Number 1 of the historical tour.
The castle was built by Peter II of Savoy sometime around 1240. It had a tower at each corner and is surrounded by a moat*. At this time, the keep* was the last place of refuge for the inhabitants in the event of an attack.
The parapet allowed the guards to walk along the top of the perimeter wall while remaining protected. Take the time to climb up.
The Fribourg bailiffs*, who arrived in the 16th century, erected a new twostory building boasting numerous Gothic windows. This is the part of the castle on your right as you enter the courtyard. The prefecture has been there since 1848.
Since 1981, the castle has been home to the Vitromusée, the Swiss Museum of Stained Glass and Glass Arts. Unique worldwide, its collection illustrates the history of glass ranging from the gems of the Middle Ages, the Renaissance and Art Nouveau period to contemporary creations. One wing is dedicated to reverse painting on glass. The exhibitions include both historic and present-day works.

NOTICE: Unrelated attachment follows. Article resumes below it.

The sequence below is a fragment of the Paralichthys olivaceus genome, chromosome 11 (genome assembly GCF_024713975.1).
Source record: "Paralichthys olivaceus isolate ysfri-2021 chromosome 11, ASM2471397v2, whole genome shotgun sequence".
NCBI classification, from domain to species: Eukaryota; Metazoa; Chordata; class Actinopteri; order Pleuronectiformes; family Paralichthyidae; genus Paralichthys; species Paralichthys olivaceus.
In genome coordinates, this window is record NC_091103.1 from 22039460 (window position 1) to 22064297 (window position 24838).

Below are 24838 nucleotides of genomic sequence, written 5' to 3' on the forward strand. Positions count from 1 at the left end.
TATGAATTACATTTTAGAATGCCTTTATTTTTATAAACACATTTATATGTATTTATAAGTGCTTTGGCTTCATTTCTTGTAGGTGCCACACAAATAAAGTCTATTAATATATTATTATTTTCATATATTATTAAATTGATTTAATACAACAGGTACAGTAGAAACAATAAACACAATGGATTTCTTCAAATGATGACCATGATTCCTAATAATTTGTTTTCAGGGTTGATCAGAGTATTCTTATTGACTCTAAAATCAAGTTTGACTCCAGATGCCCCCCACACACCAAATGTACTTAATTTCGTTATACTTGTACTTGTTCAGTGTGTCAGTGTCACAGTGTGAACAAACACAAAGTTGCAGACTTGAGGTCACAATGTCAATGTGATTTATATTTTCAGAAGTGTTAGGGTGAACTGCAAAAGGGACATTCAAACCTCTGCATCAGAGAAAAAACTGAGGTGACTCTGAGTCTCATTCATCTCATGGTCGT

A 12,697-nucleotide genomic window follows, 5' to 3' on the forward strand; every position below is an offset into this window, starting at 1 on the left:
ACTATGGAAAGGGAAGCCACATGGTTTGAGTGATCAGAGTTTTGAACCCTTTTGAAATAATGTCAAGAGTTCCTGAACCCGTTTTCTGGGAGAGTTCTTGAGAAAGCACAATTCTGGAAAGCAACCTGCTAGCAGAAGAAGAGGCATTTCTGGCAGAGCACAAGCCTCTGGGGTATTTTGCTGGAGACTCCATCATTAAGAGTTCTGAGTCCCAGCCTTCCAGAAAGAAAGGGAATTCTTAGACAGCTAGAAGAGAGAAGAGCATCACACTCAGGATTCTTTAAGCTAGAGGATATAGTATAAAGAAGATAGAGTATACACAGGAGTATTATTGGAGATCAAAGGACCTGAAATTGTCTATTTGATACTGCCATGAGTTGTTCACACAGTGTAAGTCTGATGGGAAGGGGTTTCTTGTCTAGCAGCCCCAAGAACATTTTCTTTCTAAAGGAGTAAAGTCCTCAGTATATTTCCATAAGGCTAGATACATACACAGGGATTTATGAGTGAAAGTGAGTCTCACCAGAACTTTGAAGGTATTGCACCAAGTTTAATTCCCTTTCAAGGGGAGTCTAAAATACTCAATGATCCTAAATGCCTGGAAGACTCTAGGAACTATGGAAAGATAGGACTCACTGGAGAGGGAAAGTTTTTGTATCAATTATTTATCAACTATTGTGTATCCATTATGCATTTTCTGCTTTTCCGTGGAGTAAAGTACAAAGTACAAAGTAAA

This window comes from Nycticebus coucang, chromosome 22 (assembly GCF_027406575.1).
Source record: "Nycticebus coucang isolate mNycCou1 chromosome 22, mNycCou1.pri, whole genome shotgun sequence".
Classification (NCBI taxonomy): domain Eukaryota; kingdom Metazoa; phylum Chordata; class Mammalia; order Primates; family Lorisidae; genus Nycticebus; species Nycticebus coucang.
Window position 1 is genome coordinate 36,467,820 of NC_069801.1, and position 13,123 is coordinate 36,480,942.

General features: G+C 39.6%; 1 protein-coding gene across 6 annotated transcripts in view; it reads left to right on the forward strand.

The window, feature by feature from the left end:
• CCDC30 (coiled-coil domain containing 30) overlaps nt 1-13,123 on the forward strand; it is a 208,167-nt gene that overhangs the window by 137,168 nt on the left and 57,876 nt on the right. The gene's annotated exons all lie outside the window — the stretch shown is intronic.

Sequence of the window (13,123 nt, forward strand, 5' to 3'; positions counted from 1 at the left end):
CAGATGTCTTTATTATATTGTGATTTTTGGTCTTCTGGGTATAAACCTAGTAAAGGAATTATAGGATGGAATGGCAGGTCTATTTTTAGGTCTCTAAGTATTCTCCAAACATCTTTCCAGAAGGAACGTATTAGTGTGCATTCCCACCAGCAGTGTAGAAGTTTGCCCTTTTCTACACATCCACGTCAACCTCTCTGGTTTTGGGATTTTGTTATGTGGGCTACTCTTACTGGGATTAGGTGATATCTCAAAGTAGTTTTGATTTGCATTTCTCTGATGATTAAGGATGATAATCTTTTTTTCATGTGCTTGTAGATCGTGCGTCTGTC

The neighboring Vitrocentre is the scientific partner of the museum. It conducts research into the history, conservation and technology of stained glass and reverse painting on glass.
The current well wheel dates back to the 18th century and has a diameter of 4.5 m. It inspired the legend of the squirrels, as the inhabitants of Romont are referred to: the men who manoeuvered it wer
*Bailiff: representative of an authority within a territory.
*Keep: in the Middle Ages, this was the highest tower in a castle designed as an observation point, firing post and final refuge if the rest of the fortifications were taken by the enemy. This tower generally also served as the residence of the lord.
*Moat: a ditch surrounding a castle and filled with water.